A mock-up of the Armatix iP1 pistol, which was intended to be the first “smart gun” for sale in America last year. The company’s handgun uses a radio frequency-enabled stopwatch to identify its user so no one else can fire it, but it has met with the same uproar that has stopped many seeking tougher weapons laws.
A mock-up of the Armatix iP1 pistol, which was intended to be the first “smart gun” for sale in America last year. The company’s handgun uses a radio frequency-enabled stopwatch to identify its user so no one else can fire it, but it has met with the same uproar that has stopped many seeking tougher weapons laws. MONICA ALMEIDA New York Times file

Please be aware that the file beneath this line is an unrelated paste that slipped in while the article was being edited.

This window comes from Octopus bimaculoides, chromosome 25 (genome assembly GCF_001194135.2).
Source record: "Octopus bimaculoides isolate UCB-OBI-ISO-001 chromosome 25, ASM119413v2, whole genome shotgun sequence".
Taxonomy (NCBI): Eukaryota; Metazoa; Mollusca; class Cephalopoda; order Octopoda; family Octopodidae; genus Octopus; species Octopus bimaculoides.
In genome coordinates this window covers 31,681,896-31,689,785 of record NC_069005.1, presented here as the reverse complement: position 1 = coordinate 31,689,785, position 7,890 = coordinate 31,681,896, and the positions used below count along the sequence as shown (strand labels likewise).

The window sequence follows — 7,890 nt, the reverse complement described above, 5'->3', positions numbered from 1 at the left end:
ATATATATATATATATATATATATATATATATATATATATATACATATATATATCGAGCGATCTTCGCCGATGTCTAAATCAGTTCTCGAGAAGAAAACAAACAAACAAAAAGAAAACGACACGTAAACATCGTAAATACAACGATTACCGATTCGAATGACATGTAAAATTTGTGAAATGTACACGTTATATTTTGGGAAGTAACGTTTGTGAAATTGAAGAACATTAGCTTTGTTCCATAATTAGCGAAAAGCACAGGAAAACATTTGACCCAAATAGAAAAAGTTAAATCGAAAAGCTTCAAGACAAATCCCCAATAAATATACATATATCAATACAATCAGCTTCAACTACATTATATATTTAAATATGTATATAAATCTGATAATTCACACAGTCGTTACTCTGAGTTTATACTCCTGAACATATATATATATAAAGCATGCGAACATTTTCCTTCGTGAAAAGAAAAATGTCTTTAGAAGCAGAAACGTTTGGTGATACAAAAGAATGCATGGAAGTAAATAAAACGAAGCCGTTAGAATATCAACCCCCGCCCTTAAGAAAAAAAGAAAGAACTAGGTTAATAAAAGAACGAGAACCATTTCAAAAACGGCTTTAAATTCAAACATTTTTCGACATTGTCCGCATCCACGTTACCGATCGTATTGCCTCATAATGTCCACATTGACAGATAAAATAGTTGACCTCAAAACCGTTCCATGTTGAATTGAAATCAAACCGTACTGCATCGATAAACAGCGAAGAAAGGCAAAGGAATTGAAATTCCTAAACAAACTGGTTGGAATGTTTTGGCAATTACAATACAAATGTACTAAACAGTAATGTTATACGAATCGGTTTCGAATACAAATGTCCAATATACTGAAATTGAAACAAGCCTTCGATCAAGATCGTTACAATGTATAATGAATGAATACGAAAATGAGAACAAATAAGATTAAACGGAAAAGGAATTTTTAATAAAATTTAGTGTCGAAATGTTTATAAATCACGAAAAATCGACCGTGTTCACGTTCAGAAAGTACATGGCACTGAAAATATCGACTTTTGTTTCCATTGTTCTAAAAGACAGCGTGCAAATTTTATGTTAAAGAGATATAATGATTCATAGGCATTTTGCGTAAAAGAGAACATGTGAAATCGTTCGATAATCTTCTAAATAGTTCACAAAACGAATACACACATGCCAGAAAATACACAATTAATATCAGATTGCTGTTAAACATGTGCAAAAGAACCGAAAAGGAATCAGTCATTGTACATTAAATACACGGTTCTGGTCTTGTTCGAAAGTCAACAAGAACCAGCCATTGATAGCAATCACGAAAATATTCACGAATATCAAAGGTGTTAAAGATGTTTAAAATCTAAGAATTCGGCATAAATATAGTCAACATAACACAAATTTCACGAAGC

A mock-up of the Armatix iP1 pistol, which was intended to be the first “smart gun” for sale in America last year. The company’s handgun uses a radio frequency-enabled stopwatch to identify its user so no one else can fire it, but it has met with the same uproar that has stopped many seeking tougher weapons laws. MONICA ALMEIDA New York Times file

Dan Morain: Silicon Valley seeks to disrupt gun industry

November 21, 2015 04:00 PM